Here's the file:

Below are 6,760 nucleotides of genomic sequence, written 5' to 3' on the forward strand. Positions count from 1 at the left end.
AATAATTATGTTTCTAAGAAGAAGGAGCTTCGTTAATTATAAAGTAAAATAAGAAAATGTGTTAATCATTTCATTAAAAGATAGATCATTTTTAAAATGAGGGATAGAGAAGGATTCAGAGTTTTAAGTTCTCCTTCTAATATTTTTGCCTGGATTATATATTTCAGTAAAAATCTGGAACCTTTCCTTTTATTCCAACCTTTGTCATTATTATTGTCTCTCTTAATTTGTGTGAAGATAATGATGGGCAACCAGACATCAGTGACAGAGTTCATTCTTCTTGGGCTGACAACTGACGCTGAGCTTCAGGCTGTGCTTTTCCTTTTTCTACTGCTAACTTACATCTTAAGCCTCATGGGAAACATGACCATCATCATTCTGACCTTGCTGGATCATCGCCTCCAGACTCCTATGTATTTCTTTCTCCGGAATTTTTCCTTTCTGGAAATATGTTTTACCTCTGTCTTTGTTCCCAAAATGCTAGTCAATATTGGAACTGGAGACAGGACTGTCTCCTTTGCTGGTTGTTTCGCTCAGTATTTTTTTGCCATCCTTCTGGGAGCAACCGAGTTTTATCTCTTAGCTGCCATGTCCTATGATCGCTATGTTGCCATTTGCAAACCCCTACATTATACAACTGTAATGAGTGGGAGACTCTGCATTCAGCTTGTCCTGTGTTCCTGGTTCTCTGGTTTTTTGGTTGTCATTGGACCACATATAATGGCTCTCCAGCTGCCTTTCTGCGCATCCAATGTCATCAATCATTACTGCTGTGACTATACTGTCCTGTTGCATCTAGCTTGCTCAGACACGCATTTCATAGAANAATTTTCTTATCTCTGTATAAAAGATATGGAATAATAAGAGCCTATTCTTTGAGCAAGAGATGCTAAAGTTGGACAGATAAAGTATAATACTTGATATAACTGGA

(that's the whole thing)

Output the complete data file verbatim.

Below are 6,760 nucleotides of genomic sequence, written 5' to 3' on the forward strand. Positions count from 1 at the left end.
AATAATTATGTTTCTAAGAAGAAGGAGCTTCGTTAATTATAAAGTAAAATAAGAAAATGTGTTAATCATTTCATTAAAAGATAGATCATTTTTAAAATGAGGGATAGAGAAGGATTCAGAGTTTTAAGTTCTCCTTCTAATATTTTTGCCTGGATTATATATTTCAGTAAAAATCTGGAACCTTTCCTTTTATTCCAACCTTTGTCATTATTATTGTCTCTCTTAATTTGTGTGAAGATAATGATGGGCAACCAGACATCAGTGACAGAGTTCATTCTTCTTGGGCTGACAACTGACGCTGAGCTTCAGGCTGTGCTTTTCCTTTTTCTACTGCTAACTTACATCTTAAGCCTCATGGGAAACATGACCATCATCATTCTGACCTTGCTGGATCATCGCCTCCAGACTCCTATGTATTTCTTTCTCCGGAATTTTTCCTTTCTGGAAATATGTTTTACCTCTGTCTTTGTTCCCAAAATGCTAGTCAATATTGGAACTGGAGACAGGACTGTCTCCTTTGCTGGTTGTTTCGCTCAGTATTTTTTTGCCATCCTTCTGGGAGCAACCGAGTTTTATCTCTTAGCTGCCATGTCCTATGATCGCTATGTTGCCATTTGCAAACCCCTACATTATACAACTGTAATGAGTGGGAGACTCTGCATTCAGCTTGTCCTGTGTTCCTGGTTCTCTGGTTTTTTGGTTGTCATTGGACCACATATAATGGCTCTCCAGCTGCCTTTCTGCGCATCCAATGTCATCAATCATTACTGCTGTGACTATACTGTCCTGTTGCATCTAGCTTGCTCAGACACGCATTTCATAGAANAATTTTCTTATCTCTGTATAAAAGATATGGAATAATAAGAGCCTATTCTTTGAGCAAGAGATGCTAAAGTTGGACAGATAAAGTATAATACTTGATATAACTGGA